Tryon moves on four dilapidated homes in eastside

Published 5:37 pm Tuesday, October 11, 2011

The Town of Tryon now has its sites on cleaning up four dilapidated structures in the eastside neighborhood.
During Tryon Town Council’s Sept. 27 meeting, fire chief and code enforcer Joey Davis gave an update on four structures in the process of either making property owners repair or the town demolishing.
Davis also said there are six other parcels the town has identified as not meeting minimum housing code.
The structures currently in violation of the town’s Chapter 152 housing code are 123 Cleveland Street, a house on Shepherd Street with an unknown address and 351 and 366 East Howard Street.
All property owners have been sent findings of fact and were given until Jan. 13 to bring the structures into compliance.
Town council can make a decision after Jan. 13 whether or not to approve ordinances to demolish any structures.
Councilman Roy Miller has recently expressed concern over several structures, particularly in the Eastside Neighborhood that are dilapidated and are decreasing nearby property values. Miller has said he feels like a mobile home on Rippy Road was demolished quickly after residents expressed concern and some of the Eastside structures have been on the town’s list for a decade.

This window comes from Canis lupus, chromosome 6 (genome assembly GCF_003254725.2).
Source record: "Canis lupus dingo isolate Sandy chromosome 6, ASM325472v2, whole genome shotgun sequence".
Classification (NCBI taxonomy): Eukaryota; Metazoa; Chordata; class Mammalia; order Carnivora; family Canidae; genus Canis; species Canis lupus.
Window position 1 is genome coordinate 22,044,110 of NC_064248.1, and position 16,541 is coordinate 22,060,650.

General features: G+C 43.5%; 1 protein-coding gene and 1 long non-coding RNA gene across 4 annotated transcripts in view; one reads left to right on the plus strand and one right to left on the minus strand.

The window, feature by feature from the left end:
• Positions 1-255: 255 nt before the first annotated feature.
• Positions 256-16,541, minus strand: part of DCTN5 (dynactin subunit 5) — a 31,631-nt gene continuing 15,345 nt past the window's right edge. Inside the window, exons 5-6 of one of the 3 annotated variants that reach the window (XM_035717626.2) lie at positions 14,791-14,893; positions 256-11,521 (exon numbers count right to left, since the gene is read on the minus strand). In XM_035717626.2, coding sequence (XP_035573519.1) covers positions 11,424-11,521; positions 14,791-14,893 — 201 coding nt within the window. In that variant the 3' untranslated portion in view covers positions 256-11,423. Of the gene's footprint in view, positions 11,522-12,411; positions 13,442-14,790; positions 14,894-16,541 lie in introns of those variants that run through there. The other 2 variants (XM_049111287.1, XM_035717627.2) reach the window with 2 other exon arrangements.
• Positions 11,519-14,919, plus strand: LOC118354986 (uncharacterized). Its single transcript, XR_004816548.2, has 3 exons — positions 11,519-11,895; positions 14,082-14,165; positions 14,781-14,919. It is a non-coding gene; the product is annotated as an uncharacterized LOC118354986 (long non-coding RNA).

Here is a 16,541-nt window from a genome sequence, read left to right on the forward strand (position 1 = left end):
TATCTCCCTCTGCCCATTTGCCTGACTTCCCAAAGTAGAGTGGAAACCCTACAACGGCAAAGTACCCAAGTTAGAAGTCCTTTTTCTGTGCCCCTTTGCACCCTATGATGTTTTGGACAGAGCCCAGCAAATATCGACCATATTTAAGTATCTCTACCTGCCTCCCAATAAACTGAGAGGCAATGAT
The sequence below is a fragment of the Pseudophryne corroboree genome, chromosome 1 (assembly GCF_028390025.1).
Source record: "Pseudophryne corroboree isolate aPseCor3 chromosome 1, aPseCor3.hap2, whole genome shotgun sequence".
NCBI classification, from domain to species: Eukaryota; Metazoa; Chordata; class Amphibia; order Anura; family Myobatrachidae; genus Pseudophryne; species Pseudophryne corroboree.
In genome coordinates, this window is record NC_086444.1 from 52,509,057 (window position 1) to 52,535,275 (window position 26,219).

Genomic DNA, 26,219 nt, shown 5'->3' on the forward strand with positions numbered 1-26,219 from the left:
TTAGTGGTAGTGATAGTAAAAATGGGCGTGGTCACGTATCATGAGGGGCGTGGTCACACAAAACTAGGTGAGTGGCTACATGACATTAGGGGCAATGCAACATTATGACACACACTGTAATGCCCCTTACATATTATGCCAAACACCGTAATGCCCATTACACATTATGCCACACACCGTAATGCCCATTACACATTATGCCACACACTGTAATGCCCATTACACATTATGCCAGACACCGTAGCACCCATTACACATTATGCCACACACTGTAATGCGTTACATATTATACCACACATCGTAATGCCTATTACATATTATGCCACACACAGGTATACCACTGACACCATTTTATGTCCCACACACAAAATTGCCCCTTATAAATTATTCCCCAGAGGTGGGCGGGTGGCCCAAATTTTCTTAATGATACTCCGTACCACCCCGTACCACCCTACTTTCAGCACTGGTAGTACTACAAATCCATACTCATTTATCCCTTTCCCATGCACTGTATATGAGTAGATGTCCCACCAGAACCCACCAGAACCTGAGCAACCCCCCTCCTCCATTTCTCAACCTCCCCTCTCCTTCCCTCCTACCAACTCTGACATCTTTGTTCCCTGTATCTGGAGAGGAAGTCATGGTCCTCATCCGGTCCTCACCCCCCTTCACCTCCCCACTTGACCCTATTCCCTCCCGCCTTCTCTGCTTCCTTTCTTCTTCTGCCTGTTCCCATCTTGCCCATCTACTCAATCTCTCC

Tryon Mayor Alan Peoples said at the September council meeting that he had the same impression as Miller regarding the Rippy Road mobile home at first.
Part of the problem with the Eastside houses is the property owners do not live in the area, some have never lived in the area, town officials said.
Town attorney Bailey Nager said the Rippy Road structure went through the same 90-day process that any structure has to go through before the town can approve an ordinance to demolish. Once an ordinance is approved, the demolition process can move quickly, Nager said.
Miller suggested in the process that the town make the property owners at least board up some of the structures due to the dangers.
Town council is scheduled to hear an update on the four structures during its Oct. 18 meeting.

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